It’s been a while since my last post. Many things have been happening. The most consuming development has been my company’s move to a new office, from the humble 140 sq ft. room in my Queens apartment to a larger (but still smallish) office space in midtown Manhattan. We’re taking baby steps, but this one was especially a big one for us.
I’m still adjusting to the new conditions of my working life. The most apparent one is the commute. What was once a 5-second trip from bed to desk has turned into a 25-minute subway ride shared with other Astorians heading for the city. And although I miss the convenience of the old arrangement, the commute affords me some reading time on the subway. I’ve been breezing through J.M. Coetzee’s lesser-known book Youth, and one passage had me breaking into a big (and somewhat nervous) smile the other day:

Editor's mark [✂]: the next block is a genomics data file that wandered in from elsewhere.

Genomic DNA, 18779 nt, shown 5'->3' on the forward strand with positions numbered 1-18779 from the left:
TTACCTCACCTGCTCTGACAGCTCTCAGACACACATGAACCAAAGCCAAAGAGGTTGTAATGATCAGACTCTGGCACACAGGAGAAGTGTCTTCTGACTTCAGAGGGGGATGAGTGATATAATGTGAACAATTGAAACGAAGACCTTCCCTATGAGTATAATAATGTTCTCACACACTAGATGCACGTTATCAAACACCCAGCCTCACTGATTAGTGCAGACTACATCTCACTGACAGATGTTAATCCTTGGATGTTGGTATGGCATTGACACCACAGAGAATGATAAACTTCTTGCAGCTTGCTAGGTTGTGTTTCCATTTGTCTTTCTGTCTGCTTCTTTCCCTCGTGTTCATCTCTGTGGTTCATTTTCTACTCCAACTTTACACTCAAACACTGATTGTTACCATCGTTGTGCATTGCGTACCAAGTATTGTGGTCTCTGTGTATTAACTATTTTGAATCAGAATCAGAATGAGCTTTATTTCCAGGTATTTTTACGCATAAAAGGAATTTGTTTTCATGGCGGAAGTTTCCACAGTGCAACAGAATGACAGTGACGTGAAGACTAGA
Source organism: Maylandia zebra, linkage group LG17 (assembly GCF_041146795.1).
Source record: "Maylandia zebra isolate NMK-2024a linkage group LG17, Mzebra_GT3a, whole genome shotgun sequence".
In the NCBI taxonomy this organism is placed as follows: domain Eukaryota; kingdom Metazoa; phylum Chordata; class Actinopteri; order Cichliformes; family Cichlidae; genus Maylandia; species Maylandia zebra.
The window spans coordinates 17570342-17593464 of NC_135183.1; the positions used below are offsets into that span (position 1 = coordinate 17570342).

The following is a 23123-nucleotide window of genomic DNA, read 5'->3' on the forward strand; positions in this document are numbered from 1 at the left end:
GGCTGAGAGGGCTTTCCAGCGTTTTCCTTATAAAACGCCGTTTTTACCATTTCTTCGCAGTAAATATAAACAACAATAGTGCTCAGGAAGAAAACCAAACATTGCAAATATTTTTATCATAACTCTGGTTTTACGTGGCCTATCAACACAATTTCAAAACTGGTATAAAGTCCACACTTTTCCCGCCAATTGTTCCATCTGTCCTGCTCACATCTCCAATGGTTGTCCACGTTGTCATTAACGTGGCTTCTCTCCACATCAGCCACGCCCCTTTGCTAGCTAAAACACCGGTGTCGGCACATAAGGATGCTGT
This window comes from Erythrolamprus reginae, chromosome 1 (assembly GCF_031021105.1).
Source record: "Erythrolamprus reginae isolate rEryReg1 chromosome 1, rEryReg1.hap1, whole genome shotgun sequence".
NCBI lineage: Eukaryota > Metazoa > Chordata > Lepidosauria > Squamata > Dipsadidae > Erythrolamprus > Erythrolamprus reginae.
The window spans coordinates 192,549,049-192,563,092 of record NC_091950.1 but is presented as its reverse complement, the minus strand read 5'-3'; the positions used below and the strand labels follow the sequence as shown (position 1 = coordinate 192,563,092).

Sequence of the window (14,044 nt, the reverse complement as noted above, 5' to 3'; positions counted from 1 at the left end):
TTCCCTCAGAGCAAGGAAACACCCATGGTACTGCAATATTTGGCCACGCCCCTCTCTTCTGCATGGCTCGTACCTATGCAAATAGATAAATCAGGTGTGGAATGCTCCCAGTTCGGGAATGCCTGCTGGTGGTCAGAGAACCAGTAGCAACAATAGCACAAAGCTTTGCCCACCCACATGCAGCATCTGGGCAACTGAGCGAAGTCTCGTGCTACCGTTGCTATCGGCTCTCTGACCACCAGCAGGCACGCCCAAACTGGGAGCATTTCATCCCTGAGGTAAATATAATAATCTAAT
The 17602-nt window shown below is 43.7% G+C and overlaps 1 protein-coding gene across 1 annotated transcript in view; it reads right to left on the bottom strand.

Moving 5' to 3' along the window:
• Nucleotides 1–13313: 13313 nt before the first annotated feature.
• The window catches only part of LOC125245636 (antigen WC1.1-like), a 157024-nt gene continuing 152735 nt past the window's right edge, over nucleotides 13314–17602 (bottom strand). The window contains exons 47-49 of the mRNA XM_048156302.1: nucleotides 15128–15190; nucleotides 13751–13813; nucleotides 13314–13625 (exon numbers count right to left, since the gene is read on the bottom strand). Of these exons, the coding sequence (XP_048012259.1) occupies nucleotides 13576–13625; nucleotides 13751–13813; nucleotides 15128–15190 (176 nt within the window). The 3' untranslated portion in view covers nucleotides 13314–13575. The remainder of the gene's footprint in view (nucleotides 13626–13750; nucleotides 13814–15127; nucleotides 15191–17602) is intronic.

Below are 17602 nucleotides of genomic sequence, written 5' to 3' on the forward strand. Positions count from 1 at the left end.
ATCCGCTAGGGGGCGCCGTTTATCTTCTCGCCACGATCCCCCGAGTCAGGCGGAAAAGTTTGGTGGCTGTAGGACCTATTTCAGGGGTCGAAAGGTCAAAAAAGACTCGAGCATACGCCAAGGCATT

He carries a book of poetry around with him in his pocket, sometimes Rilke, sometimes Vallejo. In the trains he ostentatiously brings forth his book and absorbs himself in it. It is a test. Only an exceptional girl will appreciate what he is reading and recognize in him an exceptional spirit too. But none of the girls on the trains pay him any attention. That seems to be one of the first things girls learn when they arrive in England: to pay no attention to signals from men.